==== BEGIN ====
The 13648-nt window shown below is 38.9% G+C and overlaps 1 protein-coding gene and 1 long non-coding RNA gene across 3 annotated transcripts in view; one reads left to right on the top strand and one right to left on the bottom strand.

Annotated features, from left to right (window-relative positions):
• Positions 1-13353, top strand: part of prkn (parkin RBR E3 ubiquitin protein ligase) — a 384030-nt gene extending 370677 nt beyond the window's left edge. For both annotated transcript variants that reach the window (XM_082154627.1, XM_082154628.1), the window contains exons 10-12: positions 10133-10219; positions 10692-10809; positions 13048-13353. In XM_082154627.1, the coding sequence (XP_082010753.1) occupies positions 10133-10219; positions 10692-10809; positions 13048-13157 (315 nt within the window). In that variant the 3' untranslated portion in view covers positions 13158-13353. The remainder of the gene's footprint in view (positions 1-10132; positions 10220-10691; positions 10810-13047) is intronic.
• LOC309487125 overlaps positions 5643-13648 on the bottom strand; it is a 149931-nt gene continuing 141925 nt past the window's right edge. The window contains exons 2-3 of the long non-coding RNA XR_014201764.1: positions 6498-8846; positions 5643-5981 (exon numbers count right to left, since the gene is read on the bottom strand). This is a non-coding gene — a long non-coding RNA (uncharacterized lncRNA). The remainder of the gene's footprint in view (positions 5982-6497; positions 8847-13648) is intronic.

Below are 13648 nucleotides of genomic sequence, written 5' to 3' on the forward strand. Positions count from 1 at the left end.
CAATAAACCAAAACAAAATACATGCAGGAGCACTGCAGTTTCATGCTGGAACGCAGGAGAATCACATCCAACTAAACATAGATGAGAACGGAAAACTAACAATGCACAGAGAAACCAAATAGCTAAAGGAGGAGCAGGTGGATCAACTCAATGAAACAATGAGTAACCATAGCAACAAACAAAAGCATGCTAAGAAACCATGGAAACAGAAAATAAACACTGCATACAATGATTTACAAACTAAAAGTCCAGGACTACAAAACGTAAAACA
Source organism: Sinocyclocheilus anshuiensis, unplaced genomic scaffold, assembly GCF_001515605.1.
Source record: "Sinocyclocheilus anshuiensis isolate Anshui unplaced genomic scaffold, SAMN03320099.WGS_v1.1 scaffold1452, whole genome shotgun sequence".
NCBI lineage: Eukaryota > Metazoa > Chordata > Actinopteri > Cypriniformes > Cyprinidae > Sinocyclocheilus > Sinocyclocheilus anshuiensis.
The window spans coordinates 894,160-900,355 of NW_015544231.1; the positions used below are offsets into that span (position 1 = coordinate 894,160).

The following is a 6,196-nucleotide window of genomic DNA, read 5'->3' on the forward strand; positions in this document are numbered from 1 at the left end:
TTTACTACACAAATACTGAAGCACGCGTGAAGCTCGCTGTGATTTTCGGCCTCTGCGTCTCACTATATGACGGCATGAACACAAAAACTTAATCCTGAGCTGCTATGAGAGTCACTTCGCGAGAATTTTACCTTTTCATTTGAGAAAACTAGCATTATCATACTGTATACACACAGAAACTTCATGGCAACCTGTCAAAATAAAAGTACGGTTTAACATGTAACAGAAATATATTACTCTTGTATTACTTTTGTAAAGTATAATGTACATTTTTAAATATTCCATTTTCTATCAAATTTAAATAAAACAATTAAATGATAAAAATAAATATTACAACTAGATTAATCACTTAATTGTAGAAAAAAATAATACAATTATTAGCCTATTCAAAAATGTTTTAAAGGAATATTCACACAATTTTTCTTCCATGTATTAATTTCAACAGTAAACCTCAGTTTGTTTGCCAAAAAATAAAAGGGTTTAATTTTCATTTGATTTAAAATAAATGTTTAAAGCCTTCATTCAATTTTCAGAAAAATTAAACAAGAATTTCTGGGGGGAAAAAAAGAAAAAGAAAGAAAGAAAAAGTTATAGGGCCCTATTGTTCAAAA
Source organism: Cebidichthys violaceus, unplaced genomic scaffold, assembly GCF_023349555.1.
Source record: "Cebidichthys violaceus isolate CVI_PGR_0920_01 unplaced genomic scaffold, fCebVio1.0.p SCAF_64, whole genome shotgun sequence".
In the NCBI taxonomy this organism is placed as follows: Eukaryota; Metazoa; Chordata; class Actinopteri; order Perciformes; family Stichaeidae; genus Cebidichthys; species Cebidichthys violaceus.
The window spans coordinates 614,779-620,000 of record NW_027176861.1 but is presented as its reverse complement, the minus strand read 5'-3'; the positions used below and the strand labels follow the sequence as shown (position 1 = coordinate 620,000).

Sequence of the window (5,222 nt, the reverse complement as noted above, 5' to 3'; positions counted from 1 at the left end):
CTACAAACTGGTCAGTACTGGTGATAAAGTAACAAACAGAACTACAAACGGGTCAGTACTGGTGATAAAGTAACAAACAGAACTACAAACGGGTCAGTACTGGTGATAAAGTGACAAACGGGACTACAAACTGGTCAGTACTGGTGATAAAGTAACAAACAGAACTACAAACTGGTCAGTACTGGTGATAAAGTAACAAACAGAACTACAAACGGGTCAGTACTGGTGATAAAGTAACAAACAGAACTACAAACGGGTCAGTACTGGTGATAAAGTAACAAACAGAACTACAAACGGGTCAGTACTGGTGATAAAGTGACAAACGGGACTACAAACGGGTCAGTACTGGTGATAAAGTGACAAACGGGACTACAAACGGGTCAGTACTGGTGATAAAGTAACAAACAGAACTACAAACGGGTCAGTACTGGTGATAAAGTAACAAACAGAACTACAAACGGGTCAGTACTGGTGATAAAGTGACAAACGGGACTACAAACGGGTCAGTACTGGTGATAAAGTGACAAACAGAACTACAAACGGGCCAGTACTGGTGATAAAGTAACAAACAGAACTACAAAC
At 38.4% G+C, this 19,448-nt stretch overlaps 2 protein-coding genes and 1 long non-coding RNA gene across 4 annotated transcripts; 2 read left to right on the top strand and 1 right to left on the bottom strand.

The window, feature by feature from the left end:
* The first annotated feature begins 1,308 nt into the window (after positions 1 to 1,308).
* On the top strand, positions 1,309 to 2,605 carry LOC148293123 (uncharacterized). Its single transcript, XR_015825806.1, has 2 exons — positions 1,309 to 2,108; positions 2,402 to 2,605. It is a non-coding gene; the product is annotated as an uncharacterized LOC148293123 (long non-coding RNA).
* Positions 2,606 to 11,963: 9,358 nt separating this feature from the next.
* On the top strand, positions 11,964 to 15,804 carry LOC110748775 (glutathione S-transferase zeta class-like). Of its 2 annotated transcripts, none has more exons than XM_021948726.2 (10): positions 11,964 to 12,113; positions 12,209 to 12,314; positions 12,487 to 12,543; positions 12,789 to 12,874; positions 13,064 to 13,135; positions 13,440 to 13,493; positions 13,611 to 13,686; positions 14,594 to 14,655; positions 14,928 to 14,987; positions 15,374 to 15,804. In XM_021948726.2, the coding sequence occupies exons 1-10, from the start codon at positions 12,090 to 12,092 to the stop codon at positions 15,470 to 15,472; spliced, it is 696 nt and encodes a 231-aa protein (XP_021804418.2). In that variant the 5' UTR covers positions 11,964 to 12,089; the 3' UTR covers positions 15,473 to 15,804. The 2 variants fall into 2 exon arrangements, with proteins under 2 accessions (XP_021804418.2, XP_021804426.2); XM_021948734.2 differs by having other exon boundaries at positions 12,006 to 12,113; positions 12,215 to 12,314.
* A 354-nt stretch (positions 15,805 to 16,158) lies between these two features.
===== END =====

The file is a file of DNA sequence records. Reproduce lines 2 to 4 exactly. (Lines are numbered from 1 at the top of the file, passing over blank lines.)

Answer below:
Annotated features, from left to right (window-relative positions):
• Positions 1-13353, top strand: part of prkn (parkin RBR E3 ubiquitin protein ligase) — a 384030-nt gene extending 370677 nt beyond the window's left edge. For both annotated transcript variants that reach the window (XM_082154627.1, XM_082154628.1), the window contains exons 10-12: positions 10133-10219; positions 10692-10809; positions 13048-13353. In XM_082154627.1, the coding sequence (XP_082010753.1) occupies positions 10133-10219; positions 10692-10809; positions 13048-13157 (315 nt within the window). In that variant the 3' untranslated portion in view covers positions 13158-13353. The remainder of the gene's footprint in view (positions 1-10132; positions 10220-10691; positions 10810-13047) is intronic.
• LOC309487125 overlaps positions 5643-13648 on the bottom strand; it is a 149931-nt gene continuing 141925 nt past the window's right edge. The window contains exons 2-3 of the long non-coding RNA XR_014201764.1: positions 6498-8846; positions 5643-5981 (exon numbers count right to left, since the gene is read on the bottom strand). This is a non-coding gene — a long non-coding RNA (uncharacterized lncRNA). The remainder of the gene's footprint in view (positions 5982-6497; positions 8847-13648) is intronic.